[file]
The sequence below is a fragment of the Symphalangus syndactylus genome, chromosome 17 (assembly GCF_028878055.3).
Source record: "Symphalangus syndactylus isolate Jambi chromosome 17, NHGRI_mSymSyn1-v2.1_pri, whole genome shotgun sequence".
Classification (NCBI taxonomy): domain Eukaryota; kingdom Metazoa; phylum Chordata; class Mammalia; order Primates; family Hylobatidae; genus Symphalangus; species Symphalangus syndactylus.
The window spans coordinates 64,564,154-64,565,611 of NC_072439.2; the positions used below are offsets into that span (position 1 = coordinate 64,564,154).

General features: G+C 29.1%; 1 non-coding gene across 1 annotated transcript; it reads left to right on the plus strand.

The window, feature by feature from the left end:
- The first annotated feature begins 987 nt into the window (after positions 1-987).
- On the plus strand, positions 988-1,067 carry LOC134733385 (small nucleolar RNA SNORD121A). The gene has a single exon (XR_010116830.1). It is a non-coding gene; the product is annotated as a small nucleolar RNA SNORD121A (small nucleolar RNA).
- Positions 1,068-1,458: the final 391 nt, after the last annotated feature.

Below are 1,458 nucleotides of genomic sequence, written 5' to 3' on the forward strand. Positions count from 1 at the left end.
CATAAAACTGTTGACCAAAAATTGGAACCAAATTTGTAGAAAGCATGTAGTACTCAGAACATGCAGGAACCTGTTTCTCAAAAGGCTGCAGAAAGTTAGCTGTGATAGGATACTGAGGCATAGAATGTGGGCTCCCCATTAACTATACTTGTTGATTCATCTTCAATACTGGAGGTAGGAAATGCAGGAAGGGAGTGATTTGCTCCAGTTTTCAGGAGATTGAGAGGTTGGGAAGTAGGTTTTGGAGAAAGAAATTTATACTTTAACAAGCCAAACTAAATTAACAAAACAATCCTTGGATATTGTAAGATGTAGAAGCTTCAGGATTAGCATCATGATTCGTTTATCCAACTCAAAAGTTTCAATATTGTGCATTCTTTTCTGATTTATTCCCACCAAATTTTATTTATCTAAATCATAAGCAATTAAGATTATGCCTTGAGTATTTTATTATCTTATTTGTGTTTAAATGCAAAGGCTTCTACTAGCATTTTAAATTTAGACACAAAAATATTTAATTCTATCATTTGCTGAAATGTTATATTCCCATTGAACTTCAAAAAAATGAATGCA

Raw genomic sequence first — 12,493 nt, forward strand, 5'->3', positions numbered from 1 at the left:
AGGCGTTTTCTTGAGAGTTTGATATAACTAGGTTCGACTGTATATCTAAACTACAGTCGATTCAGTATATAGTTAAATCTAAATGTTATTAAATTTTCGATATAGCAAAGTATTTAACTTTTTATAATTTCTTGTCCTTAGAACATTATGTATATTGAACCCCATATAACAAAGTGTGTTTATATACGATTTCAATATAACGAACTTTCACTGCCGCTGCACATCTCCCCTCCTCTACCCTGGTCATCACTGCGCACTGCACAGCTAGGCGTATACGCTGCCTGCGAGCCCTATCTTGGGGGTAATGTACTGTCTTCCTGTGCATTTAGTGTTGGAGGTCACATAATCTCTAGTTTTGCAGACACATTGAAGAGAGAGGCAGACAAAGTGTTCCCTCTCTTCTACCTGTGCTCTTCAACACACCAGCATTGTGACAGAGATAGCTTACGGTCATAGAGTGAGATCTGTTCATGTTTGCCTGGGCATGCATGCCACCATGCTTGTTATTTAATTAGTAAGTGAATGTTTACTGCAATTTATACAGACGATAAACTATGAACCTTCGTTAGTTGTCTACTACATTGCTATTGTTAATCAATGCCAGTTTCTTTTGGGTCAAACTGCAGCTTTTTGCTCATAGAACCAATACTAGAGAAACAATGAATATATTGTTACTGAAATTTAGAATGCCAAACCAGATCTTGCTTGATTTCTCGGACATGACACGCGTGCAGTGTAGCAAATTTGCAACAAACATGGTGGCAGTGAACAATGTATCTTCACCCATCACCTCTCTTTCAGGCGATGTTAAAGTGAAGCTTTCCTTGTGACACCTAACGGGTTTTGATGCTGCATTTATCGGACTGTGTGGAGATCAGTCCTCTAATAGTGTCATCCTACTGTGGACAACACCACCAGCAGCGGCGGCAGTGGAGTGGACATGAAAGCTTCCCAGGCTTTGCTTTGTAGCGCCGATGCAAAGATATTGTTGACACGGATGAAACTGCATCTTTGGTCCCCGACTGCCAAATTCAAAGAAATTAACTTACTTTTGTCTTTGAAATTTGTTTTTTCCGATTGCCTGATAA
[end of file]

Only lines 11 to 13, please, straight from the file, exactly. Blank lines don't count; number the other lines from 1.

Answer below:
CATAAAACTGTTGACCAAAAATTGGAACCAAATTTGTAGAAAGCATGTAGTACTCAGAACATGCAGGAACCTGTTTCTCAAAAGGCTGCAGAAAGTTAGCTGTGATAGGATACTGAGGCATAGAATGTGGGCTCCCCATTAACTATACTTGTTGATTCATCTTCAATACTGGAGGTAGGAAATGCAGGAAGGGAGTGATTTGCTCCAGTTTTCAGGAGATTGAGAGGTTGGGAAGTAGGTTTTGGAGAAAGAAATTTATACTTTAACAAGCCAAACTAAATTAACAAAACAATCCTTGGATATTGTAAGATGTAGAAGCTTCAGGATTAGCATCATGATTCGTTTATCCAACTCAAAAGTTTCAATATTGTGCATTCTTTTCTGATTTATTCCCACCAAATTTTATTTATCTAAATCATAAGCAATTAAGATTATGCCTTGAGTATTTTATTATCTTATTTGTGTTTAAATGCAAAGGCTTCTACTAGCATTTTAAATTTAGACACAAAAATATTTAATTCTATCATTTGCTGAAATGTTATATTCCCATTGAACTTCAAAAAAATGAATGCA

Raw genomic sequence first — 12,493 nt, forward strand, 5'->3', positions numbered from 1 at the left:
AGGCGTTTTCTTGAGAGTTTGATATAACTAGGTTCGACTGTATATCTAAACTACAGTCGATTCAGTATATAGTTAAATCTAAATGTTATTAAATTTTCGATATAGCAAAGTATTTAACTTTTTATAATTTCTTGTCCTTAGAACATTATGTATATTGAACCCCATATAACAAAGTGTGTTTATATACGATTTCAATATAACGAACTTTCACTGCCGCTGCACATCTCCCCTCCTCTACCCTGGTCATCACTGCGCACTGCACAGCTAGGCGTATACGCTGCCTGCGAGCCCTATCTTGGGGGTAATGTACTGTCTTCCTGTGCATTTAGTGTTGGAGGTCACATAATCTCTAGTTTTGCAGACACATTGAAGAGAGAGGCAGACAAAGTGTTCCCTCTCTTCTACCTGTGCTCTTCAACACACCAGCATTGTGACAGAGATAGCTTACGGTCATAGAGTGAGATCTGTTCATGTTTGCCTGGGCATGCATGCCACCATGCTTGTTATTTAATTAGTAAGTGAATGTTTACTGCAATTTATACAGACGATAAACTATGAACCTTCGTTAGTTGTCTACTACATTGCTATTGTTAATCAATGCCAGTTTCTTTTGGGTCAAACTGCAGCTTTTTGCTCATAGAACCAATACTAGAGAAACAATGAATATATTGTTACTGAAATTTAGAATGCCAAACCAGATCTTGCTTGATTTCTCGGACATGACACGCGTGCAGTGTAGCAAATTTGCAACAAACATGGTGGCAGTGAACAATGTATCTTCACCCATCACCTCTCTTTCAGGCGATGTTAAAGTGAAGCTTTCCTTGTGACACCTAACGGGTTTTGATGCTGCATTTATCGGACTGTGTGGAGATCAGTCCTCTAATAGTGTCATCCTACTGTGGACAACACCACCAGCAGCGGCGGCAGTGGAGTGGACATGAAAGCTTCCCAGGCTTTGCTTTGTAGCGCCGATGCAAAGATATTGTTGACACGGATGAAACTGCATCTTTGGTCCCCGACTGCCAAATTCAAAGAAATTAACTTACTTTTGTCTTTGAAATTTGTTTTTTCCGATTGCCTGATAA